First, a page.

Imagine that you are the HR manager for a major employer in your hometown. Your business is growing and you need to hire another accountant.
You place the ad, you go through all the responses, and pick out the best two resumes you received. Both candidates have the education, the experience, and the qualifications you are looking for and you expect that it’s going to be difficult to choose between them.
Candidate number one comes to the interview. The first thing you notice is that the candidate, a female, has no hair and has a scarf tied on her head. You suspect that she may have lost her hair as a result of undergoing chemotherapy. She notices your surprised look and confirms that she has cancer and is being treated. You begin the interview, connection is made, you share some laughs, and you spend more time in the interview than you had planned.
Enter candidate number two. Clothes are a little wrinkled, doesn’t offer his hand to shake yours but when he does you notice it is a loose kind of grip. The candidate is looking down and barely makes eye contact with you. You ask how he is doing and he says “well, I struggle with depression and today is one of my bad days.” Where do you go with the interview from there? You probably won’t make a connection and it is likely you will end the interview quickly, concluding that this is not the candidate you want to choose.
Both candidates presented with a serious health issue, but if we are honest, most of us would have selected the first candidate over the second.
Now imagine that you are single and looking for love…
You are on your third or fourth date. Things seem to be progressing smoothly and maybe there is a connection. The conversation is going nice, there are some jokes, some laughing when suddenly your date tells you about the bipolar disorder (s)he struggles with.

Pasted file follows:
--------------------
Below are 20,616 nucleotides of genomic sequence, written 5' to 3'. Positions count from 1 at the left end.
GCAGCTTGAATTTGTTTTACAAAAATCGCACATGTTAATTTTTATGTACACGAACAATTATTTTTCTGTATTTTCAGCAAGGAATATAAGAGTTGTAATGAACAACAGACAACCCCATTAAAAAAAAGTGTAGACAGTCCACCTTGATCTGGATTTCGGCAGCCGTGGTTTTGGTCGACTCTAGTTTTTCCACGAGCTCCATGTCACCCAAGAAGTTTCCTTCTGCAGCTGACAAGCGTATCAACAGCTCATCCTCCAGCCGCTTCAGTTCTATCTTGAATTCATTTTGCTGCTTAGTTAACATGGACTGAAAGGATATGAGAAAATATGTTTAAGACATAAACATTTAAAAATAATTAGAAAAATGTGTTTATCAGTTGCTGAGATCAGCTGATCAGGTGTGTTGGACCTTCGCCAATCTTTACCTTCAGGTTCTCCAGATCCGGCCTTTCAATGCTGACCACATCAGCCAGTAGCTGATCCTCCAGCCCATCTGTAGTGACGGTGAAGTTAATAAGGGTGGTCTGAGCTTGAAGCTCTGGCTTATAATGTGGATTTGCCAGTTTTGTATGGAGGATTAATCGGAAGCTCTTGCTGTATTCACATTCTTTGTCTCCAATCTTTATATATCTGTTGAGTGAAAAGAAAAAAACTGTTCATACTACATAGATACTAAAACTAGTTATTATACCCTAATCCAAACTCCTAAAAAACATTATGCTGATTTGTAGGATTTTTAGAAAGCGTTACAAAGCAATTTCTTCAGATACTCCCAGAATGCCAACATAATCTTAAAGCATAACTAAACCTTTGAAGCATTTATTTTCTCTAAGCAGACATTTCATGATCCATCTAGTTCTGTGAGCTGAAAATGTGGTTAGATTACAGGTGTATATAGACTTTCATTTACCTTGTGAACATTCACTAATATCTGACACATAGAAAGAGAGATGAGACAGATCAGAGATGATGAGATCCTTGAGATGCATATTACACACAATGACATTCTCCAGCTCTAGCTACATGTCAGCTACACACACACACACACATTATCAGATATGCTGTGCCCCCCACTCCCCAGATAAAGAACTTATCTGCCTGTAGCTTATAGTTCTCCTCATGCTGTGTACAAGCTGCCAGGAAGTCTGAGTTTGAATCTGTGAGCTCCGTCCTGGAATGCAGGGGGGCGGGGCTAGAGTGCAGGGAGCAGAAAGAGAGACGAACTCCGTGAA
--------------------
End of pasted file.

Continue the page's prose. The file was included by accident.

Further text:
Do you become concerned?
Do you stop seeing them?
Mental illness can’t always be easily seen, but it is often easily judged, and is seldom understood.
According to the National Alliance for Mental Illness (NAMI), 13 million adults struggle with a mental illness that negatively impacts at least one area of their life. Would you have guessed that many people struggle with a mental illness severe enough to negatively impact their life? Because there isn’t a public outcry about mental illness and most people have no idea that 13 million lives are impacted by this “invisible” illness.
We need to find ways to de-stigmatize mental illness. We need to start meaningful conversations about mental illness and how we can treat it. We need to have these discussions in a way that broadens our frame of reference to more than just “crazy people that can’t be trusted.” We need to keep in mind the 13 million people struggling with an illness they are afraid to talk about.
If you know someone you think may be struggling with a mental illness, listen to them.
Don’t be quick to offer advice, just be there with them and listen to them as they tell you about their struggles. You might say “wow, I can’t imagine what that must be like for you, have you thought about telling…” And then be there with them, for them, as they begin their journey of healing.